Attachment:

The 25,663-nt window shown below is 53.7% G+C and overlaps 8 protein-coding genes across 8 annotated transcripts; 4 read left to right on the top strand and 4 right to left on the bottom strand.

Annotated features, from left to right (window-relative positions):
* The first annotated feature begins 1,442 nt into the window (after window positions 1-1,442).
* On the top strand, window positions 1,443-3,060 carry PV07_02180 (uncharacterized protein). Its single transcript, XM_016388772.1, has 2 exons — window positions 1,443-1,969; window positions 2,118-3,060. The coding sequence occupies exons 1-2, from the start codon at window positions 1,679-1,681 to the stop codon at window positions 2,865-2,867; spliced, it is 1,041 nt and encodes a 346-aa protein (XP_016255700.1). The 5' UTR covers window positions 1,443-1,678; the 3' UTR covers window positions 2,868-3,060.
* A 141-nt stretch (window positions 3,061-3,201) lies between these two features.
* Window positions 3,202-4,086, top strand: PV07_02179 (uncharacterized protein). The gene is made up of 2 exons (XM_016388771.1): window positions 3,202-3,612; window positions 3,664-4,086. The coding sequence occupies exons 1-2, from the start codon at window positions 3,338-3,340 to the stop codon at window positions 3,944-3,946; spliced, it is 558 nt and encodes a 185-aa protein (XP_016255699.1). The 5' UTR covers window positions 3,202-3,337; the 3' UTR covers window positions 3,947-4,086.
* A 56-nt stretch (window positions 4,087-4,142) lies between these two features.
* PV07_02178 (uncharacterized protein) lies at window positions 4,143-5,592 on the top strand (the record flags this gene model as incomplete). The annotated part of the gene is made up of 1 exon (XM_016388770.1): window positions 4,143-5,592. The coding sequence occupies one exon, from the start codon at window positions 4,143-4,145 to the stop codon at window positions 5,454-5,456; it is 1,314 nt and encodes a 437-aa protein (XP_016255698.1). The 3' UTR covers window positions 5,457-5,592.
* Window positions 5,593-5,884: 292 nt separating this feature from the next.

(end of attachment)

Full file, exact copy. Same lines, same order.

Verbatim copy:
The 25,663-nt window shown below is 53.7% G+C and overlaps 8 protein-coding genes across 8 annotated transcripts; 4 read left to right on the top strand and 4 right to left on the bottom strand.

Annotated features, from left to right (window-relative positions):
* The first annotated feature begins 1,442 nt into the window (after window positions 1-1,442).
* On the top strand, window positions 1,443-3,060 carry PV07_02180 (uncharacterized protein). Its single transcript, XM_016388772.1, has 2 exons — window positions 1,443-1,969; window positions 2,118-3,060. The coding sequence occupies exons 1-2, from the start codon at window positions 1,679-1,681 to the stop codon at window positions 2,865-2,867; spliced, it is 1,041 nt and encodes a 346-aa protein (XP_016255700.1). The 5' UTR covers window positions 1,443-1,678; the 3' UTR covers window positions 2,868-3,060.
* A 141-nt stretch (window positions 3,061-3,201) lies between these two features.
* Window positions 3,202-4,086, top strand: PV07_02179 (uncharacterized protein). The gene is made up of 2 exons (XM_016388771.1): window positions 3,202-3,612; window positions 3,664-4,086. The coding sequence occupies exons 1-2, from the start codon at window positions 3,338-3,340 to the stop codon at window positions 3,944-3,946; spliced, it is 558 nt and encodes a 185-aa protein (XP_016255699.1). The 5' UTR covers window positions 3,202-3,337; the 3' UTR covers window positions 3,947-4,086.
* A 56-nt stretch (window positions 4,087-4,142) lies between these two features.
* PV07_02178 (uncharacterized protein) lies at window positions 4,143-5,592 on the top strand (the record flags this gene model as incomplete). The annotated part of the gene is made up of 1 exon (XM_016388770.1): window positions 4,143-5,592. The coding sequence occupies one exon, from the start codon at window positions 4,143-4,145 to the stop codon at window positions 5,454-5,456; it is 1,314 nt and encodes a 437-aa protein (XP_016255698.1). The 3' UTR covers window positions 5,457-5,592.
* Window positions 5,593-5,884: 292 nt separating this feature from the next.